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HOME - VALID 5/1-5/6/2013



³REG. & ORIG. PRICES ARE OFFERING PRICES AND SAVINGS MAY NOT BE BASED ON ACTUAL SALES. SOME ORIG. PRICES NOT IN EFFECT DURING THE PAST 90 DAYS. MOTHER’S DAY SALE PRICES IN EFFECT 5/1-5/6/13. ‡All carat weights (ct. t.w.) are approximate; variance may be .05 carat. Savings off reg. prices. ††Does not include watches, d esigner collections, fashion jewelry or diamond engagement rings. Extra savings are taken off already-reduced sale prices; “final cost” prices reflect extra savings; does not apply to Everyday Values, super buys, specials or trunk shows. Jewelr y photos may be enlarged or enhanced to show detail. Fine jewelry at select stores; log on to for locations. Almost all gemstones have been treated to enhance their beauty & require special care, log on to or ask your sales professional. Advertised merchandise may not be carried at your local Mac y’s & selection may vary by store. Prices & merchandise may differ at Electric & luggage items carry mfrs’ warranties; to see a mfr’s warranty at no charge before purchasing, visit a store or write to: Macy’s Warranty Dept., PO Box 1026 Maryland Heights, MO 63043, attn: Consumer Warranties. +Enter the WebID in the search box at MACYS.COM to order. N3030424. OPEN A MACY’S ACCOUNT FOR EXTRA 20% SAVINGS THE FIRST 2 DAYS, UP TO $100, WITH MORE REWARDS TO COME. Macy’s credit card is available subject to credit approval; new account savings valid the day your account is opened and the next day; excludes services, selected licensed departments, gift cards, restaurants, gourmet food & wine. The new account savings are limited to a total of $100; application must qualify for immediate approval to receive extra savings; employees not eligible.

10 Wednesday, May 1, 2013



The Northwest


Davis Kennedy/Publisher & Editor Chris Kain/Managing Editor

Finding a majority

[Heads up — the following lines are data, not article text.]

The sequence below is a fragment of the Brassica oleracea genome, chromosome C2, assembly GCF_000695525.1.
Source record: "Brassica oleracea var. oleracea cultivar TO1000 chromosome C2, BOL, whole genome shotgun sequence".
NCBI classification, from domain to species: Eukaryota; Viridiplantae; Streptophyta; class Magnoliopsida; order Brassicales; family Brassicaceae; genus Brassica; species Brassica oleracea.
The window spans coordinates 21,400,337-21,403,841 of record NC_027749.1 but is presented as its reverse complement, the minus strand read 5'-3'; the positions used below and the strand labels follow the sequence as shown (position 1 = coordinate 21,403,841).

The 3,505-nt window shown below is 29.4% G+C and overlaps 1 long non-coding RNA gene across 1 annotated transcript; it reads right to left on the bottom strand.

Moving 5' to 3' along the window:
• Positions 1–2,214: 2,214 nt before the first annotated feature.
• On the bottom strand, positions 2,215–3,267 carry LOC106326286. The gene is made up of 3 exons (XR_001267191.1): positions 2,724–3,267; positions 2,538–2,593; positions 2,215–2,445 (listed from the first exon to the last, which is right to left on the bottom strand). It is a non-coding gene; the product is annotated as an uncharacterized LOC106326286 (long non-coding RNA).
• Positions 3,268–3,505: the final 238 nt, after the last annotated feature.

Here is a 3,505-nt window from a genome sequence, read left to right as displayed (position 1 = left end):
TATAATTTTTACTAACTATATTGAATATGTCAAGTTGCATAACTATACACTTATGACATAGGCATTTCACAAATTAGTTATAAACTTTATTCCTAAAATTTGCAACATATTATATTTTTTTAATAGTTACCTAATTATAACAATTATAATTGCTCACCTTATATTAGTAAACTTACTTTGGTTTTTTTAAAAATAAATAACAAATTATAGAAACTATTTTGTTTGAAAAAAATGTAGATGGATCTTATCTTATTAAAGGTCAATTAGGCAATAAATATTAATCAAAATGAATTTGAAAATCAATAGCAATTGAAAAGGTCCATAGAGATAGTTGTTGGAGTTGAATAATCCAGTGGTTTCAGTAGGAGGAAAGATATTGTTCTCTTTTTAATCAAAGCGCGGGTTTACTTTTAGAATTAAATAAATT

A few key figures stand out from last week’s special election. First, about 10 percent of registered voters participated, a figure that will rise only modestly once all of the absentee ballots have been counted. Second, presumptive winner Anita Bonds needed just 32 percent of the vote to secure the D.C. Council seat, with Elissa Silverman finishing a close second at 28 percent. Though these figures are notable, they certainly are not groundbreaking. The turnout was in line with projections, and previous special elections. And D.C. voters are used to crowded races in which candidates take office without anything close to majority support. Some voters have vented their frustration, suggesting on neighborhood listservs and elsewhere that the District should adopt runoffs — a head-tohead competition between the top two or three finishers. The Washington Post urged the District to consider implementing instant runoff voting. We’ve suggested both options in the past — indeed, after similar electoral outcomes arose in the 2011 and 2012 elections. Runoffs have their own problems. Besides the additional cost, there is once again the likelihood of lower turnout. For that reason, we think instant runoff voting would be the preferable reform. It’s in place in many jurisdictions in the United States and abroad. Voters are directed to rank a first, second and third preference, which essentially simulates a series of runoffs all in one ballot. This overcomes the spoiler effect that has resulted in so many political arguments — and this year led to election-eve reports that Ms. Silverman had asked Matthew Frumin to bow out of the race. The argument for change is compelling, with the current situation leading to cynicism among many voters — and reducing the likelihood that all candidates and officeholders represent the interests of the whole city. With a provision for majority support, winners will be in a much stronger position to do their jobs. What’s clear is that D.C. Council members — some of whom owe their legislative positions to the ability to win by plurality — are unlikely to push these reforms on their own. It would require a broad-based, grass-roots effort to galvanize public support, with the hope that politicians would come on board. A ballot initiative is another alternative, though the hurdles to getting the issue before the voters are substantial.